Bill Gassett is a realtor at RE/MAX Executive Realty in Massachusetts and self-published an article entitled “What a Real Estate Agent Wants From a Home Inspector.” In our interview, Gassett stated that any relationship between a realtor and a home inspector should be a “win-win” for the client.

If I’m working for a buyer, I want to make sure that they have a great experience and obviously a home inspection is a big part of it,” Gassett said.

Attention to detail contributes to that great experience. Thorough inspections allow buyers to make more informed decisions. And the more accurate and complete the inspection, the less surprises when the buyers move in.

“We want the home inspector to provide a thorough, comprehensive inspection so that the buyer can make an informed decision as to whether or not to move forward,” Page said.

Certifications

In order to be thorough, Page believes that home inspectors need to be qualified.

“This is about the home inspector doing the best job they can for the purchaser,” Page said.”What we’re looking for is knowledge, experience, and a balanced approach to how they inspect a home.”

Our research and HomeHubZone’s survey suggest that agents seek similar qualifications in home inspectors. If there are any state licensing or certification requirements, brokers look for those first. Other optional certifications and training can indicate expertise. Finally, realtors look at how long inspectors have been in the industry, placing value on experience.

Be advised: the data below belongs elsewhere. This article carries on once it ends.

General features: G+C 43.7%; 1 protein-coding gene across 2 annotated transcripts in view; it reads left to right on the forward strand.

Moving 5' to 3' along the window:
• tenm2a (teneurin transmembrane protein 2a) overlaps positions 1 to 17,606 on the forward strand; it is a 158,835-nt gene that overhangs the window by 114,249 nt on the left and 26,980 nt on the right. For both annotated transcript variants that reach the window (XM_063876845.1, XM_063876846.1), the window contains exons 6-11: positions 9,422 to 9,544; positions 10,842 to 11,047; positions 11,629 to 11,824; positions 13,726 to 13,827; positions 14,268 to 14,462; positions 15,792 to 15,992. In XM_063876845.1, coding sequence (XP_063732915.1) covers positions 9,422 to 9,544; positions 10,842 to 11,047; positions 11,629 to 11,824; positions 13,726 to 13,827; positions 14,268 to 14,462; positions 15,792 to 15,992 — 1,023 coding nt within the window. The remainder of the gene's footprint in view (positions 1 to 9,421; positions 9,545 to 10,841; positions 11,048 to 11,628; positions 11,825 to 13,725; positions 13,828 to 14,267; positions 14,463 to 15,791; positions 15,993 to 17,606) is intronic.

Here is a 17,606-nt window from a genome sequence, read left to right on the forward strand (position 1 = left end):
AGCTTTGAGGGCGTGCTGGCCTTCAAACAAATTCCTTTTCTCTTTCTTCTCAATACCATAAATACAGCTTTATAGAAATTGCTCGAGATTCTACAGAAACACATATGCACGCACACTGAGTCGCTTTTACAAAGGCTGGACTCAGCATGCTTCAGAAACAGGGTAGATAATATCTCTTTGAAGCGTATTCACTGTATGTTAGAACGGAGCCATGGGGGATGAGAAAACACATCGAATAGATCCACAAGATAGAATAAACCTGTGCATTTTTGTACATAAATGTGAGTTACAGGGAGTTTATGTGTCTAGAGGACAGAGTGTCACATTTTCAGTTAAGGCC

Realtors’ expectations may seem to favor seasoned inspectors. While that’s partially true, new inspectors with technical backgrounds remain likely hires.

“If somebody has been in the HVAC industry for 30 years but has now decided they want to retire from that business and get into home inspection, then we know that they’ve got some street credibility in terms of looking at those kinds of systems,” Page said.

Schedule

Many real estate agents want home inspectors who can inspect on short notice. Any more leeway than a couple of days, and the realtor’s more likely to refer another inspector.

“The advantage to having a good working relationship with a home inspector is that, if you get in a pinch, and you need a home inspection in a very short period of time—especially during busy periods—the relationship may have an impact as to their ability to squeeze you in,” Page said.

For many brokers, timeliness is a priority for not just scheduling but report generation. According to HomeHubZone, 35 percent of the 160 realtors they surveyed expected inspectors to deliver reports within an hour. Such an expectation seems extreme. However, it’s important to know that many realtors want reports earlier than inspectors provide them.